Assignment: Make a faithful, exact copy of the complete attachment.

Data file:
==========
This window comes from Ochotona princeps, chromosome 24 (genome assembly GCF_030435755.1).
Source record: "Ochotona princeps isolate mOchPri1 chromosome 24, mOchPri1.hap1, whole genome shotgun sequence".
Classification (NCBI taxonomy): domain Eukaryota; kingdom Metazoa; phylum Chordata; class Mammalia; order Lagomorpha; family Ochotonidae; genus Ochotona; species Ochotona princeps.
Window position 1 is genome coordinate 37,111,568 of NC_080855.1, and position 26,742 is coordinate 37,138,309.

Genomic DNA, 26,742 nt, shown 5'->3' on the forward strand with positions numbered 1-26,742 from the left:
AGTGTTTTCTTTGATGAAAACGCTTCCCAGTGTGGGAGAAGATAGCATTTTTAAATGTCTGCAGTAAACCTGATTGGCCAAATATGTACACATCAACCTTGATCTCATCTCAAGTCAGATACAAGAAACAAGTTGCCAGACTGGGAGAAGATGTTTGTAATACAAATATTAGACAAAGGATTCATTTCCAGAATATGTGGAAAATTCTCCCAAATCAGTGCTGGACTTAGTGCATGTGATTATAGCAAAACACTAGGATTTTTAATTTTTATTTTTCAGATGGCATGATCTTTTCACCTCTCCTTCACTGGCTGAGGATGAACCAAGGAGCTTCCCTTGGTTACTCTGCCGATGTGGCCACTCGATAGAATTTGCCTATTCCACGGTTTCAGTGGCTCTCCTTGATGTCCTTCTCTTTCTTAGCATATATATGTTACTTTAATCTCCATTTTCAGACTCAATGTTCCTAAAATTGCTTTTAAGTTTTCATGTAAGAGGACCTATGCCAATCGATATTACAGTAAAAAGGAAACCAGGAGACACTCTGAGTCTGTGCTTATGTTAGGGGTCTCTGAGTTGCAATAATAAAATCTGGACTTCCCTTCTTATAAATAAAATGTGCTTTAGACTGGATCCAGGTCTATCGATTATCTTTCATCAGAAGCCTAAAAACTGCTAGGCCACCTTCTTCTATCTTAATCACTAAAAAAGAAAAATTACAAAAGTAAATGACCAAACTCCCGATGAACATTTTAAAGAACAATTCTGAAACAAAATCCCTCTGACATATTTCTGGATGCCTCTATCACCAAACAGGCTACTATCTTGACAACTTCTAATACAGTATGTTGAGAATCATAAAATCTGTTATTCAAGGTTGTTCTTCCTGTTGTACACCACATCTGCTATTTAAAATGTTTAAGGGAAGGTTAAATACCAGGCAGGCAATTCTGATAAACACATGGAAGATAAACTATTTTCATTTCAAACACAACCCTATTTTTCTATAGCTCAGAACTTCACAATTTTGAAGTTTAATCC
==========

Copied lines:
This window comes from Ochotona princeps, chromosome 24 (genome assembly GCF_030435755.1).
Source record: "Ochotona princeps isolate mOchPri1 chromosome 24, mOchPri1.hap1, whole genome shotgun sequence".
Classification (NCBI taxonomy): domain Eukaryota; kingdom Metazoa; phylum Chordata; class Mammalia; order Lagomorpha; family Ochotonidae; genus Ochotona; species Ochotona princeps.
Window position 1 is genome coordinate 37,111,568 of NC_080855.1, and position 26,742 is coordinate 37,138,309.

Genomic DNA, 26,742 nt, shown 5'->3' on the forward strand with positions numbered 1-26,742 from the left:
AGTGTTTTCTTTGATGAAAACGCTTCCCAGTGTGGGAGAAGATAGCATTTTTAAATGTCTGCAGTAAACCTGATTGGCCAAATATGTACACATCAACCTTGATCTCATCTCAAGTCAGATACAAGAAACAAGTTGCCAGACTGGGAGAAGATGTTTGTAATACAAATATTAGACAAAGGATTCATTTCCAGAATATGTGGAAAATTCTCCCAAATCAGTGCTGGACTTAGTGCATGTGATTATAGCAAAACACTAGGATTTTTAATTTTTATTTTTCAGATGGCATGATCTTTTCACCTCTCCTTCACTGGCTGAGGATGAACCAAGGAGCTTCCCTTGGTTACTCTGCCGATGTGGCCACTCGATAGAATTTGCCTATTCCACGGTTTCAGTGGCTCTCCTTGATGTCCTTCTCTTTCTTAGCATATATATGTTACTTTAATCTCCATTTTCAGACTCAATGTTCCTAAAATTGCTTTTAAGTTTTCATGTAAGAGGACCTATGCCAATCGATATTACAGTAAAAAGGAAACCAGGAGACACTCTGAGTCTGTGCTTATGTTAGGGGTCTCTGAGTTGCAATAATAAAATCTGGACTTCCCTTCTTATAAATAAAATGTGCTTTAGACTGGATCCAGGTCTATCGATTATCTTTCATCAGAAGCCTAAAAACTGCTAGGCCACCTTCTTCTATCTTAATCACTAAAAAAGAAAAATTACAAAAGTAAATGACCAAACTCCCGATGAACATTTTAAAGAACAATTCTGAAACAAAATCCCTCTGACATATTTCTGGATGCCTCTATCACCAAACAGGCTACTATCTTGACAACTTCTAATACAGTATGTTGAGAATCATAAAATCTGTTATTCAAGGTTGTTCTTCCTGTTGTACACCACATCTGCTATTTAAAATGTTTAAGGGAAGGTTAAATACCAGGCAGGCAATTCTGATAAACACATGGAAGATAAACTATTTTCATTTCAAACACAACCCTATTTTTCTATAGCTCAGAACTTCACAATTTTGAAGTTTAATCC